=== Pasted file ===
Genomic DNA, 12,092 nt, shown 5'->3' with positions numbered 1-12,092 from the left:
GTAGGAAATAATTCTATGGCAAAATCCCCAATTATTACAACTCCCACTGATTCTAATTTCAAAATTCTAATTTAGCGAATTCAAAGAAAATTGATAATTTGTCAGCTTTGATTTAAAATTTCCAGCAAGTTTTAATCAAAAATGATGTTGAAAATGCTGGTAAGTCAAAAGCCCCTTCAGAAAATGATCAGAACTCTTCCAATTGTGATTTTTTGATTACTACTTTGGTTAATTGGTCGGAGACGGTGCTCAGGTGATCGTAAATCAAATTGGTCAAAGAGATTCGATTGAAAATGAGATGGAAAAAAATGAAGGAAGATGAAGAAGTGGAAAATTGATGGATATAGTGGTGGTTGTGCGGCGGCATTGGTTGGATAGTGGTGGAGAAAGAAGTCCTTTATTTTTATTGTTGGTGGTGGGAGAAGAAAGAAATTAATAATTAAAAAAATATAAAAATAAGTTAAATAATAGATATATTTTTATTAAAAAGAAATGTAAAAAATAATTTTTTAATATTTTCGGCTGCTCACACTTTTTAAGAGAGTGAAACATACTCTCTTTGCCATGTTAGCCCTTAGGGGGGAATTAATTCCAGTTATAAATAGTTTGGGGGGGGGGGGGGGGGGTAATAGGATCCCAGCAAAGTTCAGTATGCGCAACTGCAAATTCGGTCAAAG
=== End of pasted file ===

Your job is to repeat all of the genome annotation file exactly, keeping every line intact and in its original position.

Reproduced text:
Genomic DNA, 12,092 nt, shown 5'->3' with positions numbered 1-12,092 from the left:
GTAGGAAATAATTCTATGGCAAAATCCCCAATTATTACAACTCCCACTGATTCTAATTTCAAAATTCTAATTTAGCGAATTCAAAGAAAATTGATAATTTGTCAGCTTTGATTTAAAATTTCCAGCAAGTTTTAATCAAAAATGATGTTGAAAATGCTGGTAAGTCAAAAGCCCCTTCAGAAAATGATCAGAACTCTTCCAATTGTGATTTTTTGATTACTACTTTGGTTAATTGGTCGGAGACGGTGCTCAGGTGATCGTAAATCAAATTGGTCAAAGAGATTCGATTGAAAATGAGATGGAAAAAAATGAAGGAAGATGAAGAAGTGGAAAATTGATGGATATAGTGGTGGTTGTGCGGCGGCATTGGTTGGATAGTGGTGGAGAAAGAAGTCCTTTATTTTTATTGTTGGTGGTGGGAGAAGAAAGAAATTAATAATTAAAAAAATATAAAAATAAGTTAAATAATAGATATATTTTTATTAAAAAGAAATGTAAAAAATAATTTTTTAATATTTTCGGCTGCTCACACTTTTTAAGAGAGTGAAACATACTCTCTTTGCCATGTTAGCCCTTAGGGGGGAATTAATTCCAGTTATAAATAGTTTGGGGGGGGGGGGGGGGGGTAATAGGATCCCAGCAAAGTTCAGTATGCGCAACTGCAAATTCGGTCAAAG